What’s happened to the national parties is a bleak and well-known story: Washington, D.C. has become more extreme, more polarized and more driven by negative partisanship. Now that partisanship is oozing into state capitals.
For most of the 20th century, state government remained plodding and traditional, animated more by fixing problems than by prosecuting beliefs.2 Voters saw little difference when electing Democrats or Republicans, state by state, and most of the big policy changes came from the federal government (the New Deal) or the courts (Brown v. Board of Education). Together, the states drifted slowly to the left, helped by steadily increasing federal grants.
In the 1980s and 1990s, though, state politics changed. Recently, political scientists have started to build tools that analyze trends at the state level. One team has compiled thousands of legislative votes and used them to track changes in the ideology of state legislatures, similar to what DW-NOMINATE does for Congress. Another team has assembled a data set of nearly 150 individual policies and used it to chart each state’s policy outcomes since 1936. These tools make it possible to compare states to each other and to their past selves, and in both cases it’s clear that over the last couple of decades states and their legislators have become more ideologically consistent and more ideologically extreme. For the first time in modern state politics, Republican governments started passing mostly conservative agendas, and Democratic governments started passing mostly liberal agendas.
No one is quite sure why polarization and partisanship are rising at the state level, just like no one’s quite sure at the national level. But some state and local politicians started cribbing their national parties’ tactics and rhetoric. Sarah Palin, for example, ran to be a small-town mayor in 1996 before she was a governor and vice presidential nominee. When she ran for the top job in Wasilla, Alaska, the most pressing local issues were paving dirt roads and creating a police department. Yet Palin campaigned on national issues, with mailers that highlighted her anti-abortion-rights stance and ads that proclaimed she was “Endorsed by the NRA.”
But there’s one key difference between the states and D.C. At the national level, gridlock has slowed both sides. In the states, where voters and legislators are more clearly sorted, there’s often less obstruction. Money and energy have moved to the states. Legislatures are getting more lobbyists. (Mylan, the infamous EpiPen manufacturer, upped the number of states it lobbied from nine to 45 in a four-year span.) States have attracted more partisan outfits, as well. More than 1,000 state legislators have signed the state version of Grover Norquist’s “no taxes” pledge. State reps now go to the floor and read NRA talking points verbatim. The American Legislative Exchange Council, which pushes pro-business “model bills” in statehouses around the country, seems stronger than ever.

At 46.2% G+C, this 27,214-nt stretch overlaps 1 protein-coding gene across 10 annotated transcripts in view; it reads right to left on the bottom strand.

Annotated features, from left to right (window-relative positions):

Because this activity is happening in the states, it gets less scrutiny from the media and less attention from voters. But there’s no question that our states are changing. While both sides are becoming more extreme, state Republicans are moving further to the right than state Democrats are moving to the left. According to the DW-NOMINATE-style tool, 18 state legislatures are now more conservative than Congress, some of them drastically so. The latest data suggests that 26 state legislatures were more polarized than Congress in 2013.
One of those states is Montana. Whenever you zoom in on one state its traditions, history and quirks end up scrambling some of your expectations. Montana, for instance, features something that’s increasingly rare: a divided government with a Democratic governor, Steve Bullock, and a Republican House and Senate. When Bullock pushed the state’s Medicaid expansion in 2015 he relied on the help of Republicans from rural districts to get it passed. In Montana, it turns out, rural legislators tend to be more moderate, knowing that without government aid — for their isolated hospitals, say — their districts and voters could be in real trouble.